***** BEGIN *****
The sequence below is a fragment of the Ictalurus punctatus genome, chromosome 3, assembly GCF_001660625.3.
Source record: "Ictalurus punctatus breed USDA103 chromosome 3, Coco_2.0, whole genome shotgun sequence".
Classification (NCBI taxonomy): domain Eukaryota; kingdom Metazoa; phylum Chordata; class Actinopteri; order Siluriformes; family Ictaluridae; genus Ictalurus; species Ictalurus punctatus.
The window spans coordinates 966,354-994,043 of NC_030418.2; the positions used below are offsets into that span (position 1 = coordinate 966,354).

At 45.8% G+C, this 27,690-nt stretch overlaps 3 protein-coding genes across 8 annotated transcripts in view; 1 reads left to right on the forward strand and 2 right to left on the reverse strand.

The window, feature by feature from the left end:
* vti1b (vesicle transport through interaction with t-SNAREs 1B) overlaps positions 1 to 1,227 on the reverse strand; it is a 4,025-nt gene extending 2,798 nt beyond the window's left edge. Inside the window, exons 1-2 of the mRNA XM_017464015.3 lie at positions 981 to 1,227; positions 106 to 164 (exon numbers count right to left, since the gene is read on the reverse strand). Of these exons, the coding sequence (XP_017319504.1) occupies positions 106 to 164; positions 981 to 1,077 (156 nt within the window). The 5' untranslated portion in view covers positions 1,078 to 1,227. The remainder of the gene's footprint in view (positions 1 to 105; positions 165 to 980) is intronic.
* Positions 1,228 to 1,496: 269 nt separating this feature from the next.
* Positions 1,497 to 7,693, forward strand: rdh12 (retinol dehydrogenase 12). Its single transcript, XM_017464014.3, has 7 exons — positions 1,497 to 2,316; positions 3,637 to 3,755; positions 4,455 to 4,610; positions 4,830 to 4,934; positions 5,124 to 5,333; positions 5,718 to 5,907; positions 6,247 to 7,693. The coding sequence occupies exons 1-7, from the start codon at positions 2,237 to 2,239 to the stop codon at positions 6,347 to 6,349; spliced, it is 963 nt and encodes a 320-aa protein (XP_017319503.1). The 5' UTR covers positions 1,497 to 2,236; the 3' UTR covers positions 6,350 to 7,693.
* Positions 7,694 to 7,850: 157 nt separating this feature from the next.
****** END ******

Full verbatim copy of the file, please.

The sequence below is a fragment of the Ictalurus punctatus genome, chromosome 3, assembly GCF_001660625.3.
Source record: "Ictalurus punctatus breed USDA103 chromosome 3, Coco_2.0, whole genome shotgun sequence".
Classification (NCBI taxonomy): domain Eukaryota; kingdom Metazoa; phylum Chordata; class Actinopteri; order Siluriformes; family Ictaluridae; genus Ictalurus; species Ictalurus punctatus.
The window spans coordinates 966,354-994,043 of NC_030418.2; the positions used below are offsets into that span (position 1 = coordinate 966,354).

At 45.8% G+C, this 27,690-nt stretch overlaps 3 protein-coding genes across 8 annotated transcripts in view; 1 reads left to right on the forward strand and 2 right to left on the reverse strand.

The window, feature by feature from the left end:
* vti1b (vesicle transport through interaction with t-SNAREs 1B) overlaps positions 1 to 1,227 on the reverse strand; it is a 4,025-nt gene extending 2,798 nt beyond the window's left edge. Inside the window, exons 1-2 of the mRNA XM_017464015.3 lie at positions 981 to 1,227; positions 106 to 164 (exon numbers count right to left, since the gene is read on the reverse strand). Of these exons, the coding sequence (XP_017319504.1) occupies positions 106 to 164; positions 981 to 1,077 (156 nt within the window). The 5' untranslated portion in view covers positions 1,078 to 1,227. The remainder of the gene's footprint in view (positions 1 to 105; positions 165 to 980) is intronic.
* Positions 1,228 to 1,496: 269 nt separating this feature from the next.
* Positions 1,497 to 7,693, forward strand: rdh12 (retinol dehydrogenase 12). Its single transcript, XM_017464014.3, has 7 exons — positions 1,497 to 2,316; positions 3,637 to 3,755; positions 4,455 to 4,610; positions 4,830 to 4,934; positions 5,124 to 5,333; positions 5,718 to 5,907; positions 6,247 to 7,693. The coding sequence occupies exons 1-7, from the start codon at positions 2,237 to 2,239 to the stop codon at positions 6,347 to 6,349; spliced, it is 963 nt and encodes a 320-aa protein (XP_017319503.1). The 5' UTR covers positions 1,497 to 2,236; the 3' UTR covers positions 6,350 to 7,693.
* Positions 7,694 to 7,850: 157 nt separating this feature from the next.